Back from lunch, Joe Cheshire is addressing the Whichard committee.

Notes he has tried criminal cases in 85 NC counties. "A North Carolinian in my heart, a lawyer in my heart. I am enormously proud of being a North Carolinian, and I am enormously proud of being a lawyer."

Very proud of his record and the record of his family in its commitment to civil rights. Joseph Blount Cheshire, I and II were ministers who integrated their churches (in the pre- and post-Civil War eras). Cheshire III was an early lawyer for NAACP.

Praises "political courage" of Bell in setting up committee. "Really good things can come out of bad things"--opportunity to grow from mistakes.

Inquiry could benefit not only Durham but could aid justice throughout NC. Unquestioned that Nifong a "rogue prosecutor"--but hopefully justice will be stronger.

Real victims of sexual assault hurt by this case--set back their cause 5-10 years.

Certainly the defendants and their families were victims.

Other victims:
  • Duke University (though "they may have played some part in this");
  • law enforcement;
  • justice system in NC--need to ensure that all citizens have "faith and trust" that justice is being done;
  • community of Durham "victimized terribly"--just watch cable TV to find this out;
  • state of North Carolina--NC actually a forward-looking state. But "the Duke lacrosse case backed us up in the minds of a lot of people who want to think of us as a backwater place";
One other critical victim: race relations was a "huge victim" in this case--Mangum "knew the explosive capability of those words"--what effect it would have in Durham--took the city back 30 or 40 years. "Let me just be clear: Nifong pandered to race."

"All of the evidence is that in that house that night not one single slur was uttered" (despite, of course, what Duff Wilson and the NYT continue to maintain);

Two racial slurs: Roberts initiated, then one player uttered it back.

People who wanted to make it a racial case did so--national media, Nifong, others whose self-interest motivated by race-agenda.

Basic questions:

Mangum a "very ill young woman, but she is a false accuser." Believes that she "knowingly and willingly" made racial statements to make her story more believable.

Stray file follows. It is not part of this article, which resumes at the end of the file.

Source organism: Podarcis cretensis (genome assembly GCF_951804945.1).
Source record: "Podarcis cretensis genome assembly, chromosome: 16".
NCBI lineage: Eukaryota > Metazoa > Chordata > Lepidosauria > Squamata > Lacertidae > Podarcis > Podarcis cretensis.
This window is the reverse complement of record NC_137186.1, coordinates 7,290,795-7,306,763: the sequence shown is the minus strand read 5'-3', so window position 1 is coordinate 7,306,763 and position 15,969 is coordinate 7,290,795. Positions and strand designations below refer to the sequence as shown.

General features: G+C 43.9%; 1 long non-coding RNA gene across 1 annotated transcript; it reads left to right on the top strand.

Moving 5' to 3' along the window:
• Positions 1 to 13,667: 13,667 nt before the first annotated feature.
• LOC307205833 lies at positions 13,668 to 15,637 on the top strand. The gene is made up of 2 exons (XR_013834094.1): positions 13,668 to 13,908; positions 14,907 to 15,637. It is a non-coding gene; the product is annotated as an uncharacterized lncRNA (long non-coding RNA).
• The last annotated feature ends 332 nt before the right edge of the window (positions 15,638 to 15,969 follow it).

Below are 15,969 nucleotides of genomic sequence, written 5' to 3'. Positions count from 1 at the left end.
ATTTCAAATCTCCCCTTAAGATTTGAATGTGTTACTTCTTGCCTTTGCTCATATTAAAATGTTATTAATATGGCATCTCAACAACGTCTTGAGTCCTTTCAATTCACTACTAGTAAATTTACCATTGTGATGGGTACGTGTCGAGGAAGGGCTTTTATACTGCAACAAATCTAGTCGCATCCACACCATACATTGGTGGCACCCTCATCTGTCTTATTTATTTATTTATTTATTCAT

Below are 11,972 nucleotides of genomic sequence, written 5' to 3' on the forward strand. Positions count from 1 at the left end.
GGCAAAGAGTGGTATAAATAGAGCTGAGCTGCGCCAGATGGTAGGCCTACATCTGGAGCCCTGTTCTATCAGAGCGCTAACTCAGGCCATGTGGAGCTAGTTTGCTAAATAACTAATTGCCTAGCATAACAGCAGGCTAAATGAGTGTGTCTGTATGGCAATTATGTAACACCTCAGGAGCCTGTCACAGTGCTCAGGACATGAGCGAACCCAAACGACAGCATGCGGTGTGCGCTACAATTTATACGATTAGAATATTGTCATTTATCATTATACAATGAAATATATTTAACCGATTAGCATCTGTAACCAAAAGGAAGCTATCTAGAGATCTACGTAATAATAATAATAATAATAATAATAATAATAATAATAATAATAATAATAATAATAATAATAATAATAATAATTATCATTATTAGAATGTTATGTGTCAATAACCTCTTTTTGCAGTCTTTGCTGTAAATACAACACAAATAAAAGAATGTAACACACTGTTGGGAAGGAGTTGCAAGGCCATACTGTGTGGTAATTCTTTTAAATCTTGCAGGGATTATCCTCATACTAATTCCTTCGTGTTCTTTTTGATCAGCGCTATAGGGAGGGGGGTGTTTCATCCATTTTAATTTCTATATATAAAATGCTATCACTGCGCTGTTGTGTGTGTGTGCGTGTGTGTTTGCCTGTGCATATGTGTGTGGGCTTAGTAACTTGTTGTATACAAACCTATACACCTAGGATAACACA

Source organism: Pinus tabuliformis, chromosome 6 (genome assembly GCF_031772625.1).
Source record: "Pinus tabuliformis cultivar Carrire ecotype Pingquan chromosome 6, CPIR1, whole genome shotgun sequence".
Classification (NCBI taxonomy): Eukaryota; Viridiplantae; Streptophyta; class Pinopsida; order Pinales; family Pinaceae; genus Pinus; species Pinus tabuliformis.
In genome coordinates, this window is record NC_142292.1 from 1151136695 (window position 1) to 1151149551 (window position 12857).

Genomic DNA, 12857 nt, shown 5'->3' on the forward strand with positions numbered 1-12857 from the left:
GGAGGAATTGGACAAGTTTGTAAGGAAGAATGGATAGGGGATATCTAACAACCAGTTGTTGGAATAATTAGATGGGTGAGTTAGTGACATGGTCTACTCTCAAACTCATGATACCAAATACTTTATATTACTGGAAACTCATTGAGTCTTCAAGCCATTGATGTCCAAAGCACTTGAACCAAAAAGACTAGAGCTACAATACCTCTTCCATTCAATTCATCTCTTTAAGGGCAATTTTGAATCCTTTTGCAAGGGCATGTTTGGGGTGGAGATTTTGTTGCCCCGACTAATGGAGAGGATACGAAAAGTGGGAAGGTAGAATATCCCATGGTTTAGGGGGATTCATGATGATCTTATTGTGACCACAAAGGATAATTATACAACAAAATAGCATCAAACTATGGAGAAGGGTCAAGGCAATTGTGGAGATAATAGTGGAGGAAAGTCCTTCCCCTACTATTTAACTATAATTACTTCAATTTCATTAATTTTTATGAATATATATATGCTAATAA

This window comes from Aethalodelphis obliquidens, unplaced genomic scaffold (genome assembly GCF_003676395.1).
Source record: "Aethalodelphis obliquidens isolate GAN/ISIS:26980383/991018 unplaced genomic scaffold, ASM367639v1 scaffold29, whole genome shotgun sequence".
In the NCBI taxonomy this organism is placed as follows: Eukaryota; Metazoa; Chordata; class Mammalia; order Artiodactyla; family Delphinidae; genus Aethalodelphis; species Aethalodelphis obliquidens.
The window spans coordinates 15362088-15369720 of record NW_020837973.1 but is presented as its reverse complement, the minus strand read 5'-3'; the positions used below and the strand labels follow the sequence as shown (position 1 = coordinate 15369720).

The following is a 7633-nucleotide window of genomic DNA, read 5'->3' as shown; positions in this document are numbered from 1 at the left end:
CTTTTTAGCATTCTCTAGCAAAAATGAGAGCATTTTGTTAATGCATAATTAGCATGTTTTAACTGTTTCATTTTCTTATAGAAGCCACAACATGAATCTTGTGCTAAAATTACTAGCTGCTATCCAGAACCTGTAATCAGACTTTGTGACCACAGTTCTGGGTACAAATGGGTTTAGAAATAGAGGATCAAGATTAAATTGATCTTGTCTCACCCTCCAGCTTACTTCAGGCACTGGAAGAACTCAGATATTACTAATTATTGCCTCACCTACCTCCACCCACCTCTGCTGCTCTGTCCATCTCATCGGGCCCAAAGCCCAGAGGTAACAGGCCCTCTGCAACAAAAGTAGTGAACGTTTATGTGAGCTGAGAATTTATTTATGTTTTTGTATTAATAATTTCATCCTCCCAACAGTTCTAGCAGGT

"How is it possible that a person could give that many inconsistent statements and not have the DA interview them or not have a law enforcement officer go over the inconsistencies?" Has practiced law for 34 years in NC and has never seen anything like it. Most police officers don't like to charge innocent people.

"It doesn't take a rocket scientists to put mental health records together with multiple diverse statements" and figure out that Mangum was not credible.

Police didn't even try to get electronic records--no one in law enforcement tried to create timeline.

"At some point in time, you have to ask yourself why?" Bissey never interviewed, Mangum's employers never interviewed.

DNA--no way you could possibly have attacks as Mangum described and leave no DNA. Police several times heard there was no DNA, yet did nothing about it, didn't go back and recheck her story. Indeed, these officers "had to know" that Nifong was lying when he repeatedly told court that Dr. Meehan didn't tell law enforcement anything beyond what was in the report.


Strongly urges the commission to "really pay attention to Sgt. Gottlieb. I am just absolutely flummoxed" by the fact that in this case--and the only people working on case were Himan (who was young and did what he could) and Gottlieb. "Where were the experienced investigators?"

"It appears to me that the Police Dept. was so excited to get rid of this case" to Nifong "that they just handed it to him" and "Pontius Pilate-d it."

Gottlieb: "This supervising sergeant was the most experienced police officer in this case"--first officer assigned, last to provide a report. Urges them to look at 32-page typewritten document--although he says he never took any notes.

Gottlieb "simply a document designed" to cover up--Gottlieb report not supported by any other contemporaneous handwritten notes. Did he make it up? At the very least, this question must be asked.

Potentially "enormously egregious misconduct, bordering on criminal conduct."

Then go from there to the lineups--a no-wrong-answer lineup.

Police helped to create atmosphere stoked by Nifong.

Basic story: what was described as a racial gang rape, with a DA saying it was true, and then an investigation that "simply stopped with her initial statement" and Tara Levicy's report. DA then took over case and made himself police investigator, decision made to charge, and then everything that happened was designed to justify that charge--not to see that justice was done, but to justify that charge.

Picture of this story is treatment of Elmostafa.